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Big Tech’s investments in AI has regulators asking Microsoft, Amazon, and Google some questions

It was only a matter of time before the US Federal Trade Commission (FTC), which regulates competition, decided to investigate big tech’s partnerships with AI companies ↗. The agency is looking specifically at three separate multi-billion-dollar investments, including Microsoft and OpenAI, Amazon and Anthropic, and Google and Anthropic.

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“History shows that new technologies can create new markets and healthy competition. As companies race to develop and monetize AI, we must guard against tactics that foreclose this opportunity,” Lina Khan, the FTC chair, said in a statement Thursday ↗. “Our study will shed light on whether investments and partnerships pursued by dominant companies risk distorting innovation and undermining fair competition.”

The FTC is seeking information on specific investments or partnerships, including agreements and the strategic rationale behind them; the practical implications of specific partnerships; analysis of the transactions’ competitive impact; competition for AI inputs and resources; and information provided to any other government entity.

Sidelining the venture capitalists who typically back startups ↗, the partnerships provide generative AI developers access ↗ to tech giants’ resources such as expensive GPUs and cloud computing to train and run advanced AI models. On the other hand, startups provide big tech companies a “land grab to secure their position” in market share and the ability to showcase their own products ↗—for example, Microsoft and copilots.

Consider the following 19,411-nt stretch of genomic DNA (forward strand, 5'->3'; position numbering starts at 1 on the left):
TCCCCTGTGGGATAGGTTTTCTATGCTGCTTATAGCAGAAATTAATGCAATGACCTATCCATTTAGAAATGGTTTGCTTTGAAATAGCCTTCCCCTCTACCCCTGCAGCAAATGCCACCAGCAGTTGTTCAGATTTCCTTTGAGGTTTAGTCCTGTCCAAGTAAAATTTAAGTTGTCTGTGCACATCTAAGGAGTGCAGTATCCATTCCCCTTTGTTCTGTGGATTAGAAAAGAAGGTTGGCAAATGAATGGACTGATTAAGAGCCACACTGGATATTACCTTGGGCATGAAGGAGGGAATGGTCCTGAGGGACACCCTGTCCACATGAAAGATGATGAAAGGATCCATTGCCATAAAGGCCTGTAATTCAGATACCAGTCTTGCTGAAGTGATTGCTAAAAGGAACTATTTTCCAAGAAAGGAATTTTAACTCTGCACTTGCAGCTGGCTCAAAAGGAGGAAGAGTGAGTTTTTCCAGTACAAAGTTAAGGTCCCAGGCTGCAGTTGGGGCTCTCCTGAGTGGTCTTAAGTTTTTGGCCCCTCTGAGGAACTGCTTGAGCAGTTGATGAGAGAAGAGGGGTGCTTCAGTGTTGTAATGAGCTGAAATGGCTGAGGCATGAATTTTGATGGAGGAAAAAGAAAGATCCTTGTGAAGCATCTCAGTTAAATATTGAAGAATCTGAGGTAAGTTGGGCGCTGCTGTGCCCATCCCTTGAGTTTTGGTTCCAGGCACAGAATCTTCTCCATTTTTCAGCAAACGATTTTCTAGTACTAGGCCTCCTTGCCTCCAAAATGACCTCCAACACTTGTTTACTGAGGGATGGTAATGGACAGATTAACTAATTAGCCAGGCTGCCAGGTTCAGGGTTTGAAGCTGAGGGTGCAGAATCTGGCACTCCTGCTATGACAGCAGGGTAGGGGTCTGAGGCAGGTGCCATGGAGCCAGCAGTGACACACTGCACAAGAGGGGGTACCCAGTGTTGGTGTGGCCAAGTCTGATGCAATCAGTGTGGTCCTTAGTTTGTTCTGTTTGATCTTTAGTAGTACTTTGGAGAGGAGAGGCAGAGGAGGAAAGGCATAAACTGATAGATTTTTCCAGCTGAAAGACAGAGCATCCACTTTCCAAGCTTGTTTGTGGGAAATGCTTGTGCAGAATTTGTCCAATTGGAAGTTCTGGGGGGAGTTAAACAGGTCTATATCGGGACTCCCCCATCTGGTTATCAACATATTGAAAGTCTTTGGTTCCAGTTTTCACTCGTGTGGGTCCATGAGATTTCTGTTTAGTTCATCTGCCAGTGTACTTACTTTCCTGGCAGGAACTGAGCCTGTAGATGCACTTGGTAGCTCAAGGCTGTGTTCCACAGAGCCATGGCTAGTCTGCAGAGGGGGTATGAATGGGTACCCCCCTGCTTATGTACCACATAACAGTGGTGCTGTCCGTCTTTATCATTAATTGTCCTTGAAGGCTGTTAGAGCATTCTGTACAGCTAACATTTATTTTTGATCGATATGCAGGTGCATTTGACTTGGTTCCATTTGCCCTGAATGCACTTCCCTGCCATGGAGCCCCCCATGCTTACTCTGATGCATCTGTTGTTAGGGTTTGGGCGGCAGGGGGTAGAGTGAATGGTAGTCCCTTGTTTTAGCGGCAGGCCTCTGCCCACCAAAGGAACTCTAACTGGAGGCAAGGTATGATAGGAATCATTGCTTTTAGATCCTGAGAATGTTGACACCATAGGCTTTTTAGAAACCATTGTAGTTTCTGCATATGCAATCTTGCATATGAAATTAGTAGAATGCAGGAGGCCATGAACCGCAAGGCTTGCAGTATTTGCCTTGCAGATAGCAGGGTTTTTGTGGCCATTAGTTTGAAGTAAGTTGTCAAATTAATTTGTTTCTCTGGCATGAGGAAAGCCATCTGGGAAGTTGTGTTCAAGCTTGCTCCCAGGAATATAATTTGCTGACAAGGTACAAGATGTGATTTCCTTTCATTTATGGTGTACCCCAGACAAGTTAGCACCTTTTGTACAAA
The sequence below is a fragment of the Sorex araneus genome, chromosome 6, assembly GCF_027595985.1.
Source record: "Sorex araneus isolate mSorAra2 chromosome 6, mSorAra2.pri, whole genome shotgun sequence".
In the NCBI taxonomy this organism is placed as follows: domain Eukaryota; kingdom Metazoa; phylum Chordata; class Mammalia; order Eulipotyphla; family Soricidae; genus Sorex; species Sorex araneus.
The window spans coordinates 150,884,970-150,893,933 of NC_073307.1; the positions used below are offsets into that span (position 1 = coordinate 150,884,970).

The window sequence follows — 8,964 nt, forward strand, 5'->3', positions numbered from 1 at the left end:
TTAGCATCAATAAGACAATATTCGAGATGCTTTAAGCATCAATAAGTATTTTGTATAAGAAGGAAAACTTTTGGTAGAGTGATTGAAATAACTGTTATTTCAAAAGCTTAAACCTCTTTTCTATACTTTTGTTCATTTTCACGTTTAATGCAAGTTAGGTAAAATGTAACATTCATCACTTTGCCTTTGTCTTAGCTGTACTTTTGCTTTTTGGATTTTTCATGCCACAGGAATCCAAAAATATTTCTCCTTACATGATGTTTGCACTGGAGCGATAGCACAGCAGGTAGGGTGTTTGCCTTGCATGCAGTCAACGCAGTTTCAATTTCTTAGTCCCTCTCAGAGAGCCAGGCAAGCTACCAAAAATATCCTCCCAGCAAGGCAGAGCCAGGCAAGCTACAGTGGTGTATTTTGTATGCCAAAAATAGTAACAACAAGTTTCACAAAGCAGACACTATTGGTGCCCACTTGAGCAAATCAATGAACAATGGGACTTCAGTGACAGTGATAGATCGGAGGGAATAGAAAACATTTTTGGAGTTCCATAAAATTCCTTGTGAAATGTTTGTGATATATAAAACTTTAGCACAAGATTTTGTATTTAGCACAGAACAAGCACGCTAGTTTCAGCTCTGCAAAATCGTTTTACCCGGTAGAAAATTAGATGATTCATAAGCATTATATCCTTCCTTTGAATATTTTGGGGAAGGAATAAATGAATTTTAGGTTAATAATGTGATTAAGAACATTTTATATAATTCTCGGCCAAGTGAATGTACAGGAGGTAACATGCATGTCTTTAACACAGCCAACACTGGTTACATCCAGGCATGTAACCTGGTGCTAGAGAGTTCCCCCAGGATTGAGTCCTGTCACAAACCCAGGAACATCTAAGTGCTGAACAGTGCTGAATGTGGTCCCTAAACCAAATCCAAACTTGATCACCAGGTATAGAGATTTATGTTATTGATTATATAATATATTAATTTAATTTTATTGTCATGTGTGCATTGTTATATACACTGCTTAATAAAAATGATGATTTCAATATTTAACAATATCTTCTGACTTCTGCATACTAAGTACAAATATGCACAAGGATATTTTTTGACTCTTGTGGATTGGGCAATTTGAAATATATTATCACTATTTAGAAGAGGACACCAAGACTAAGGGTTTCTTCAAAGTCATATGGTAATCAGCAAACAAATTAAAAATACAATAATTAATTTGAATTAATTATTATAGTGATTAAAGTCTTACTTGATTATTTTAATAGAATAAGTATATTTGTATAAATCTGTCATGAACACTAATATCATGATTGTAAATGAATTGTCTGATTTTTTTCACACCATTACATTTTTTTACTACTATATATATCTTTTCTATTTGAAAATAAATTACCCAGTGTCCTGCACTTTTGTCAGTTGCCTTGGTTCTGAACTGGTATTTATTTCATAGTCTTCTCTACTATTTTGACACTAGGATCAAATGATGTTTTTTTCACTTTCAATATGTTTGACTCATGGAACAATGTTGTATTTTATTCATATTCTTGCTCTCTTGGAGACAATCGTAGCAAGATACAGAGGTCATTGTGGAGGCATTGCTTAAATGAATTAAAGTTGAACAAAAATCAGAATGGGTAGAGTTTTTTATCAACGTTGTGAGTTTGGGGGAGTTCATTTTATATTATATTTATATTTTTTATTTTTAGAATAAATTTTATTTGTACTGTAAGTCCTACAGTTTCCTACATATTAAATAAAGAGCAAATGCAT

The agency said companies will have 45 days from the date they receive the order to respond.

Do these AI deals hurt competition?

None of the companies mentioned outright own the AI startups, though Microsoft and OpenAI’s partnership comes closest to that. Microsoft owns a 49% stake in the latter, giving the Seattle-based tech giant access to OpenAI’s technology.

M&A has proven difficult given greater antitrust scrutiny, so these companies find ways to work with startups rather than buy them outright, Brendan Burke, an analyst at PitchBook, previously told Quartz ↗.

Last year saw a flurry of new AI deals: Microsoft invested $10 billion ↗ into OpenAI, bringing its total investment to $13 billion, while Google poured $2 billion ↗ into OpenAI’s rival Anthropic. Meanwhile, Amazon agreed to commit up to $4 billion in Anthropic ↗.

Thanks to the partnership with OpenAI, Microsoft has remained a leader in the AI space, helping propel the company’s market cap to the $3 trillion club ↗. “If Microsoft’s relationship with OpenAI was severed or OpenAI disappeared, then it would set them back,” said DA Davidson analyst Gil Luria said in an interview with Yahoo Finance ↗ in December.

UK regulators are also looking into Microsoft and OpenAI’s partnership

Across the pond, the UK’s Competitive and Markets Authority (CMA) said in December it was gathering information ↗ on Microsoft and OpenAI to decide whether their partnership threatens competition in the UK, which is home to Google’s DeepMind.

At that time, Microsoft wanted to make clear that it didn’t own a stake—hoping it would resonate with antitrust regulators. “Microsoft does not own any portion of OpenAI and is simply entitled to share of profit distributions,” Frank Shaw, the company’s chief communications officer, noted in a statement ↗.

Michael Maren
Michael Maren
Former marine biologist who likes to spend as much time in the tropics as possible, due to a horrible time I once had in Alaska. Brrrr.

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